Moreover, Brooks points out that “Religious people are more generous than secular people with nonreligious causes as well as religious ones.” Religious people are 7 percent more likely than their secular counterparts to volunteer for neighborhood and civic groups, 20 percent more likely to help the poor or elderly, 26 percent more likely to volunteer in school/ youth programs, and 10 percent more likely to give to charitable causes.

Just last year a major German-Swiss study investigating issues similar to Decety’s summarized:

The question of whether religiosity is linked to prosocial behavior is currently hotly debated in psychology. This research contributes to this debate by showing that the nature of individuals’ religious orientations and their relationships to prosociality depend on their country’s social enforcement of religiosity. Our analyses of data from more than 70 countries indicate that in countries with no social pressure to follow a religion, religious individuals are more likely to endorse an intrinsic religious orientation (Study 1), engage in charity work (Study 2), disapprove of lying in their own interests (Study 3), and are less likely to engage in fraudulent behaviors (Study 4) compared with non-religious individuals. Ironically, in secular contexts, religious individuals are also more likely to condemn certain moral choices than non-religious individuals (Study 2). These effects of religiosity substantially weaken (and ultimately disappear) with increasing national levels of social enforcement of religiosity.

Let us look a bit more closely at the Decety study. Here are some of the primary mistakes in it:

1.  The reputation of religion now rests on stickers and bumping. Essentially, researchers assessed the altruism of religious and non-religious children by the children’s willingness to share stickers. Each child was presented thirty stickers and told to choose his/ her ten favorite. Next, researchers told the child that there weren’t enough stickers for all the children, and asked the child to anonymously place any stickers he/ she would be willing to share in an envelope. Christian children placed an average of 3.33 stickers, Muslims placed 3.20, and non-religious children placed 4.09.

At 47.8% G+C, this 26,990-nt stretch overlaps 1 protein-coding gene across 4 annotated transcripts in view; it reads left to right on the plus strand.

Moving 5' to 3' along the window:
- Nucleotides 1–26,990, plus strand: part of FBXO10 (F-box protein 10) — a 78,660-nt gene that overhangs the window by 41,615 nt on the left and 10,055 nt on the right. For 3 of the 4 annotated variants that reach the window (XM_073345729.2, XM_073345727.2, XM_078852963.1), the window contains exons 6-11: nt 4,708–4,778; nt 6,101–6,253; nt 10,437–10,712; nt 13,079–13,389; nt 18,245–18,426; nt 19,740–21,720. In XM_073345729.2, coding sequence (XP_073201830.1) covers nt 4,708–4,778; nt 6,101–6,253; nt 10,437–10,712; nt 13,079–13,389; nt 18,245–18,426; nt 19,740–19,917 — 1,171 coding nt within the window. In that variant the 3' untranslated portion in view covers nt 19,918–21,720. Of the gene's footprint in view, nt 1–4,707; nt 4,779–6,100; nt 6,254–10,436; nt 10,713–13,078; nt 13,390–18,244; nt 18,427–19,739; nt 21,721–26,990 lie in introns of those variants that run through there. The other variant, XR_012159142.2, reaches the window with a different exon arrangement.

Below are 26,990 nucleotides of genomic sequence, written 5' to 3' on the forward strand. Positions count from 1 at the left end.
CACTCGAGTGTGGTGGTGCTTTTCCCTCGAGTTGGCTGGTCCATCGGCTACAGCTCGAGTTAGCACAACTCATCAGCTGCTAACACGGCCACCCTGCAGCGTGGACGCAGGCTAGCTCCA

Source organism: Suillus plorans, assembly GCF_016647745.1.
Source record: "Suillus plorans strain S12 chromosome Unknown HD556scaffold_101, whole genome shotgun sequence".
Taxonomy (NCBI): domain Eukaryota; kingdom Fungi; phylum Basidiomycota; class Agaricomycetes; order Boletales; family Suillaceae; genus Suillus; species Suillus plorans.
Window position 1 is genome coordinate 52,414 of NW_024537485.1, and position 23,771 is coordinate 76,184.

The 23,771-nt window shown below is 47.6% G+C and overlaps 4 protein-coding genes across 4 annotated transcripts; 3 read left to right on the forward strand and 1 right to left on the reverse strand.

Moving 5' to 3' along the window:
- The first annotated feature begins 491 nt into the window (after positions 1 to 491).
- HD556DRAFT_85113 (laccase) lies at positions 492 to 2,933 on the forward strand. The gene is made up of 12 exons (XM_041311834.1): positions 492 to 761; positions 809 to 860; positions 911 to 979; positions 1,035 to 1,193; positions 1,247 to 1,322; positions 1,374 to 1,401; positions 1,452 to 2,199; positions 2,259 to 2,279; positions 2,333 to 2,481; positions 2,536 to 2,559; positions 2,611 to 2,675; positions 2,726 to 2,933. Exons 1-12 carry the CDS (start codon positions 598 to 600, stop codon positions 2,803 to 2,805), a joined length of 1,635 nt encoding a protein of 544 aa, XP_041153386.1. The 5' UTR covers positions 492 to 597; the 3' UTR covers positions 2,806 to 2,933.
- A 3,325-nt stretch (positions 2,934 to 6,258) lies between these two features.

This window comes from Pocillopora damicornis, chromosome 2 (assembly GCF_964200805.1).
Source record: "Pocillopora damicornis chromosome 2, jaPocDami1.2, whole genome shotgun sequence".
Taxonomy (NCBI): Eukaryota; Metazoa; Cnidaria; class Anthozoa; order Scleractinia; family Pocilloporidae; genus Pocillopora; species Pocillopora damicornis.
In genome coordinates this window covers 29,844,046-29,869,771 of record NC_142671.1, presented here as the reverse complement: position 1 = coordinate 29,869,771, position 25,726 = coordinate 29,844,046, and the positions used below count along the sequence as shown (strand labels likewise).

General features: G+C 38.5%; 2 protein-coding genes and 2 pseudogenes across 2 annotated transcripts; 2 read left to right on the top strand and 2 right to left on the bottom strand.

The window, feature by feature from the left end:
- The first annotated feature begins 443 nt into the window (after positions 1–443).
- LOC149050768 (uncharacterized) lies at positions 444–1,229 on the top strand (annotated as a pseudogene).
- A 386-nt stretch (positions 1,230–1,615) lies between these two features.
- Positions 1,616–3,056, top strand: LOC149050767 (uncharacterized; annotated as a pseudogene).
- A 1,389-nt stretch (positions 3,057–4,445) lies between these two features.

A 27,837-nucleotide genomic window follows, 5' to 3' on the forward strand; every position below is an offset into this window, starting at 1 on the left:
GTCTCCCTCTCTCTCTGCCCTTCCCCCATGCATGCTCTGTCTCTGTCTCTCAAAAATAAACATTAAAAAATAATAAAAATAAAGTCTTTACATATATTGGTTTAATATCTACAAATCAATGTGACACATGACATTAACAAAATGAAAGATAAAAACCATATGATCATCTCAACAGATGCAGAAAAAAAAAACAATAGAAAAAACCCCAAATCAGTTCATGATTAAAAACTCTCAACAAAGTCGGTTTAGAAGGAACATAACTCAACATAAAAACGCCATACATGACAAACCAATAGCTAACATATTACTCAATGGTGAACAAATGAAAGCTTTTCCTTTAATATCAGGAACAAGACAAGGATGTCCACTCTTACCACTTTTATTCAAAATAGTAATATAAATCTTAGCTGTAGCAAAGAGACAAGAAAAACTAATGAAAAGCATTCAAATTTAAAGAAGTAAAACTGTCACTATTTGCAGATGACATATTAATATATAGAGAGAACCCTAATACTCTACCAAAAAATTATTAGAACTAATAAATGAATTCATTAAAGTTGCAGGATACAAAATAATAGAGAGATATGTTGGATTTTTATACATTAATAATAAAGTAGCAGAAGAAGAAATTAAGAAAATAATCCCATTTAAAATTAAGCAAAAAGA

Next, researchers measured how judgmental religious and non-religious children are by showing each child a series of dynamic scenarios in which one person is pushing or bumping another person (either purposefully or accidently), and assessing the child’s reactions. Muslim children labeled the interpersonal harm as meaner than did Christian children, and Christian children judged the actions to be meaner than non-religious children. Muslim children gave harsher ratings of punishment for the pushers, while there was no significant difference in punishment ratings between Christian and non-religious children.

The response that comes to mind: Give me a break.  That this rather simple study be flaunted to the lay public as proof of the impact of religion is an insult to the academy and to the profession of journalism. 

2. They use an unrepresentative sample. Lead researcher Jean Decety assessed 1,170 children between the ages of 5 and 12 years from six countries to represent the actions of religious children across the world. In the sample, 23.9 percent identified as Christian, 43 percent as Muslim, 27.6 percent as not religious, and 5.2 percent as either Jewish, Buddhist, Hindu, agnostic, or other (0.3 percent are unaccounted for). There are a number of problems with this sample that the authors do not address.

First: Children were selected from Chicago (United States), Toronto (Canada), Amman (Jordan), Izmir and Istanbul (Turkey), Cape Town (South Africa), and Guangzhou (China). It is peculiar, to say that least, that, in a study assessing how religious sentiments are manifested in behavior, researchers include countries that do not allow the free practice of religion. That alone skews and invalidates the results, as the German-Swiss study shows.

Second: The child samples seem to be opportunity samples (or snowball samples). The co-authors are all psychologists, and therefore accustomed to extrapolating from numbers not nationally representative, much less globally representative. The children seem to be from the cities where the different co-authors work.  That is far from nationally random and far from representative.

Third: The breakdown of religions in the sample does not reflect the world’s breakdown of religions. In the study, 23.9 percent are Christian and 43 percent are Muslim; in actuality, 31.4 percent of the world is Christian and 23.2 percent is Muslim.